On Monday, Nov. 13, University of Maine welcomed Tom Ikeda for his talk titled “World War II Incarceration of Japanese Americans and Why It Matters Today.”
Shortly after the Dec. 7, 1941 Imperial Japan’s attack on Pearl Harbor, the Japanese Americans living on the West Coast were subjected to amplified hostility and distrust from their fellow Americans which lead to the targeting and imprisonment of Japanese Americans.
“All of a sudden my Japaneseness became very aware to me. And then that I was no longer, I no longer felt I’m an equal American,” Aki Kurose said about her reaction to the aftermath of the bombing of Pearl Harbor in a 1997 interview for Densho.
Tom Ikeda is the founding Executive Director of Densho, a nonprofit organization founded in 1996. In Japanese “densho” means “to pass on to the next generation,” and that is Densho’s goal — to preserve and share the stories of Japanese Americans who were incarcerated during World War II. The digital archives contain hundreds of photographs, documents, newspaper clippings and oral interviews that give first-person accounts of the incarceration.
This was Ikeda’s first time in Maine. He is a third generation Japanese American who was born and raised in Seattle. His parents and grandparents were incarcerated during World War II at a camp in Minidoka, Idaho.
“Part of doing this is the connection to the community,doing something you know really matters in terms of people’s hearts and spirits,” Ikeda said. “Not only am I honoring my elders but we are also standing up for the vulnerable communities today.”
Prior to working at Densho, Ikeda was a General Manager at Microsoft Corporation in the Multimedia Publishing Group. He also worked as a research engineer developing artificial kidneys and as a financial analyst.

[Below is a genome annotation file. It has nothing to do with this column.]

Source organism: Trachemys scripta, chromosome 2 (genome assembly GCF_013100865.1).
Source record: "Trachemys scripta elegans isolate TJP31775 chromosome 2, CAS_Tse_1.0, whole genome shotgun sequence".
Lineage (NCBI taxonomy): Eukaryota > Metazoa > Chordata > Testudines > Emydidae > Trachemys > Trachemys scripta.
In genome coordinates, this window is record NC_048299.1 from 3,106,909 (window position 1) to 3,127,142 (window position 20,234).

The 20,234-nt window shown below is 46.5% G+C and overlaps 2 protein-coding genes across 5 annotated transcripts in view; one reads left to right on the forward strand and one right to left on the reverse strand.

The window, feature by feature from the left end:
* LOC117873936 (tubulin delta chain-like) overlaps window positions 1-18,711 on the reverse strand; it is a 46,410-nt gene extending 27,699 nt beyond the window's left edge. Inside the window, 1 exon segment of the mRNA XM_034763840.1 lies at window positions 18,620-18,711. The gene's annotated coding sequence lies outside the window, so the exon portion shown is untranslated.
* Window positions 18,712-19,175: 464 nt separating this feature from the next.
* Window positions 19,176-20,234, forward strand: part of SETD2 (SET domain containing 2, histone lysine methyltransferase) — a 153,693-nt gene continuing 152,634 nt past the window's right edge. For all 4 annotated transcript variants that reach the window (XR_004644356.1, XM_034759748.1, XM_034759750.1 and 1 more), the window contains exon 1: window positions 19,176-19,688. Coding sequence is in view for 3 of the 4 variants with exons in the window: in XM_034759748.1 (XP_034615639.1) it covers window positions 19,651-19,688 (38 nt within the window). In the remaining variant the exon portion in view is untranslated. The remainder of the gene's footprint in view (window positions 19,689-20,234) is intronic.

“My training as an engineer and passion for oral history came together,” Ikeda said about his choice to start Densho. “It just seems so obvious to me that you would want to do this, stories are such a powerful way to understand and learn, and if you’re curious it is so much more interesting to learn this way.”
Seventy-five years ago, on Feb. 19, 1942, President Franklin D. Roosevelt signed the Executive Order 9066 which led to the imprisonment of 120,000 people of Japanese descent, most of whom were United States citizens who had citizenship rights and equal protection of the laws under the due process clause of the 14th Amendments. The decision came in the midst of war hysteria and the shift in the public opinion against Japanese Americans. Civilians and military officials voiced deep concerns about the loyalty of Japanese Americans to the Imperial Japan, accusing those who never stepped a foot in Japan of espionage. Early in 1941, Roosevelt commissioned Curtis Munson to conduct an investigation on Japanese Americans living on the West Coast and in Hawaii. After working with the FBI, the Office of Naval Intelligence, and interviewing Japanese Americans and those familiar with them, Munson submitted a report, just two months prior to the attack on Pearl Harbor, that stated the “Japanese problem” to be nonexistent. His final report concluded that there is a “remarkable, even extraordinary degree of loyalty among this generally suspect ethnic group.”